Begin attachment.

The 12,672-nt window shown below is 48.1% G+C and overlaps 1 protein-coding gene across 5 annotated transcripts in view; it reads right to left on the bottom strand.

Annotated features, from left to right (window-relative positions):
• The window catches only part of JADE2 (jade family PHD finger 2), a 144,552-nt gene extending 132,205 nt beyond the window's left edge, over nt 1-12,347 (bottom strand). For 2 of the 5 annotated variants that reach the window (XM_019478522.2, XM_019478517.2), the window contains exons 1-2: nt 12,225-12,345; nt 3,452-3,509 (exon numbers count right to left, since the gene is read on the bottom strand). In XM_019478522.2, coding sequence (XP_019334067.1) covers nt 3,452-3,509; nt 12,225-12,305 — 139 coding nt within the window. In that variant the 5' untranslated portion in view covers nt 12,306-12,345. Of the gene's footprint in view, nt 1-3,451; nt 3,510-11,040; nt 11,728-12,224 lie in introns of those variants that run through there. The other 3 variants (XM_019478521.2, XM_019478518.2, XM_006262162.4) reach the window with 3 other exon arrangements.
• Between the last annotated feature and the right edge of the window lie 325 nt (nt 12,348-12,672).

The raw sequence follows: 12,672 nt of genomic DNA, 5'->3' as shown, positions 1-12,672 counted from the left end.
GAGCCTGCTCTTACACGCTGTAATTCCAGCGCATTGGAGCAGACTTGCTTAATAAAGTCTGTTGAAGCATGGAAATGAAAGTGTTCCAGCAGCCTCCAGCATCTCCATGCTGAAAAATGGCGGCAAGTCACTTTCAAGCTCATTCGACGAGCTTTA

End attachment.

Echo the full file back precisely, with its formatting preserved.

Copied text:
The 12,672-nt window shown below is 48.1% G+C and overlaps 1 protein-coding gene across 5 annotated transcripts in view; it reads right to left on the bottom strand.

Annotated features, from left to right (window-relative positions):
• The window catches only part of JADE2 (jade family PHD finger 2), a 144,552-nt gene extending 132,205 nt beyond the window's left edge, over nt 1-12,347 (bottom strand). For 2 of the 5 annotated variants that reach the window (XM_019478522.2, XM_019478517.2), the window contains exons 1-2: nt 12,225-12,345; nt 3,452-3,509 (exon numbers count right to left, since the gene is read on the bottom strand). In XM_019478522.2, coding sequence (XP_019334067.1) covers nt 3,452-3,509; nt 12,225-12,305 — 139 coding nt within the window. In that variant the 5' untranslated portion in view covers nt 12,306-12,345. Of the gene's footprint in view, nt 1-3,451; nt 3,510-11,040; nt 11,728-12,224 lie in introns of those variants that run through there. The other 3 variants (XM_019478521.2, XM_019478518.2, XM_006262162.4) reach the window with 3 other exon arrangements.
• Between the last annotated feature and the right edge of the window lie 325 nt (nt 12,348-12,672).

The raw sequence follows: 12,672 nt of genomic DNA, 5'->3' as shown, positions 1-12,672 counted from the left end.
GAGCCTGCTCTTACACGCTGTAATTCCAGCGCATTGGAGCAGACTTGCTTAATAAAGTCTGTTGAAGCATGGAAATGAAAGTGTTCCAGCAGCCTCCAGCATCTCCATGCTGAAAAATGGCGGCAAGTCACTTTCAAGCTCATTCGACGAGCTTTA